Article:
This month is Earth Month at FBCPA. You will see elsewhere in this Spire a variety of programming to lift up our love for the earth and care for creation. Thanks to Pastor Gregory for his hard work pulling all this together. We have a couple of books in the church library you might want to check out as resource for this month’s emphasis as well. One is A Climate of Crisis: America in the Age of Environmentalism by Emory University history professor, Patrick Allitt. This book was recommended by Dan Cudworth and is the book we’re reading for this month’s Senior Connections Book Group. If you want to read it and join that discussion, feel free to, regardless of your age. We’d be delighted to have your input. The other is a book, suggested by Pastor Gregory, entitled Spiritual Ecology: The Cry of the Earth. This is a collection of briefs essays and reflections by spiritual leaders in many different faiths.
As if all that is not enough, Pastor Gregory also loaned me his copy of John Cobb’s Sustainability: Economics, Ecology, and Justice to read as well. Cobb is a distinguished process theologian and advocate for eco-justice who taught for many years at Claremont School of Theology. We have seen and heard him more than once on a variety of episodes in the Living the Questions video series.
In the opening chapter, “Christian Existence in a World of Limits,” Cobb writes that, as Christians, we must recognize “1) the physical limits of our context, 2) the limits of our own capacities to envision needed changes or to adopt even those we can envision, but also 3) the openness of the future and the unlimited power of transformation that is the grace of God” (p. 11). I was especially struck by his suggestion that we live with limits –some of which are self-imposed – to our capacity to envision change and to our willingness to act on such a vision when we do catch it. It may be that clouded or shaky vision actually precludes our ability or willingness to see and accept the possibilities of God’s transforming power in our own lives and in the world around us.
In my Easter sermon, I suggested that Mary Magdalene is prepared to grieve, to spend her time mourning what is lost. She is heart-broken and feels alone. But neither she nor the rest of the disciples are prepared for resurrection. Their vision is clouded. It doesn’t matter that he has told them more than once that he would die and rise again. It is a claim that does not compute, has not registered in their reality, is not within the range of their vision. Do you think it would be any different for you or me if we had been in their sandals? That clouded vision, that lack of awareness is all too true today.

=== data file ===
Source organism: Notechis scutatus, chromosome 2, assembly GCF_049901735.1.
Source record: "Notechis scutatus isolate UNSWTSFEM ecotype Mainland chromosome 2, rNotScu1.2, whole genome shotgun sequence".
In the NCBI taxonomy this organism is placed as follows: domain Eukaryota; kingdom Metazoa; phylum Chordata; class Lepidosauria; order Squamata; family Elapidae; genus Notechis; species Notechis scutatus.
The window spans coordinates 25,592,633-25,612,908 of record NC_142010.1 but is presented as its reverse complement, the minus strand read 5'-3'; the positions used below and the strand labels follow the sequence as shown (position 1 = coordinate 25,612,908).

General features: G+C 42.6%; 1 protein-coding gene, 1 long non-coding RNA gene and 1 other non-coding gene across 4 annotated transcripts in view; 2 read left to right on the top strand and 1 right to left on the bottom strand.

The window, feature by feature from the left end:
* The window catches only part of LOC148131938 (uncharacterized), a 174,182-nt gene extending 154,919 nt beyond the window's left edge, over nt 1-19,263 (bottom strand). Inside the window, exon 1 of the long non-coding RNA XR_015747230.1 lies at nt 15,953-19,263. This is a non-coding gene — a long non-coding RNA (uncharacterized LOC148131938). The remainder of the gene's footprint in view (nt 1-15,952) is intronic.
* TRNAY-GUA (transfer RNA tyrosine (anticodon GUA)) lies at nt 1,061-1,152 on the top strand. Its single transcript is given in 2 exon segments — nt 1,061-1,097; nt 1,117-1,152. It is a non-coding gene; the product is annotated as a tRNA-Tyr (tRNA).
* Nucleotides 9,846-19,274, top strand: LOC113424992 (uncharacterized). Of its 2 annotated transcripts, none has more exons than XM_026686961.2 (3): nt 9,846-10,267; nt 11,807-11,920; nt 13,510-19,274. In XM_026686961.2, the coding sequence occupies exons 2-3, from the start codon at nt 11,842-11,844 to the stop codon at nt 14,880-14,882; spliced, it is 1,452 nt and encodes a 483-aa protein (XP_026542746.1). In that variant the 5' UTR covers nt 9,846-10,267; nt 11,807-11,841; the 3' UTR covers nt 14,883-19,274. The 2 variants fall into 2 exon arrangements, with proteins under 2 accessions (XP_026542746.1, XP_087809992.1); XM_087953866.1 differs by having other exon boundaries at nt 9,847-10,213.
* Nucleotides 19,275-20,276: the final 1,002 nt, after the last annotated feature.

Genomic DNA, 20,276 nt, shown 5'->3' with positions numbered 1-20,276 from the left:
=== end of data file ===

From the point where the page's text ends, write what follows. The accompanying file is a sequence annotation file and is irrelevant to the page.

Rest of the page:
My friend Tim Phillips writes of death and resurrection, “Maybe the worst thing about death in all its forms is that it robs us of the energy to imagine anything else.” Isn’t this Mary’s truth in the early morning shadows? She couldn’t imagine anyone else. She assumed she was talking to the gardener. Tim continues to speak of death and its equivalents, “Addiction robs us of the energy to imagine healing. Violence robs us of the energy to imagine peace. Sickness robs of the energy to imagine some kind of wholeness beyond a cure. The burdens of life rob us of energy for a sense of humor that can put things in perspective. Death robs us of the energy to imagine that anything has power great enough to outlive its hold on us” (Tim Phillips, “Resurrection Power,” The Spire, Vol. 80, No. 3, March 2016, Seattle First Baptist Church).
Isn’t John Cobb suggesting something similar? Cobb reminds us that “prophetic vision” is crucial to our Christian tradition. He argues that “we in the United States need a prophetic vision of an economic order that is viable and humane with respect to our own people without continuing economic imperialism and environmental degradation” (op. cit., p. 18). Is there anyone on the horizon running for public office on this platform? If not, why not? Is there nothing we can do to challenge and shape a political process that purports to elect officials who will represent us? Do we need to take a chance to open our eyes, our ears hearts in order to find the resurrection power that might make a difference?
Burdens of life interfere with our capacity to see beyond business as usual. The threat of death, ironically, robs us of the possibilities of new life. We get stuck in cycles of comfort and privilege and fail to see the potentially fatal consequences of our lack of vision for the whole of creation. What does rob you or me of vision, of our capacity to see God’s ability to work, even through us, to redeem creation and transform the way we understand the world and how it works? How many things do we accept as given, especially if they operate in our self-interest, rather than risking a challenge that might bring us closer to the realization of God’s Beloved Community? What might we have to lose in order to find true selves made in the image and likeness of God? What might we need to give in exchange for God’s promise of abundant life in Christ Jesus?
Touch the earth lightly, use the earth gently, nourish the life of the world in our care… Let there be greening, birth from the burning, water that blesses, and air that is sweet,
Health in God’s garden, hope in God’s children, regeneration that peace will complete.
Shirley Erena Murray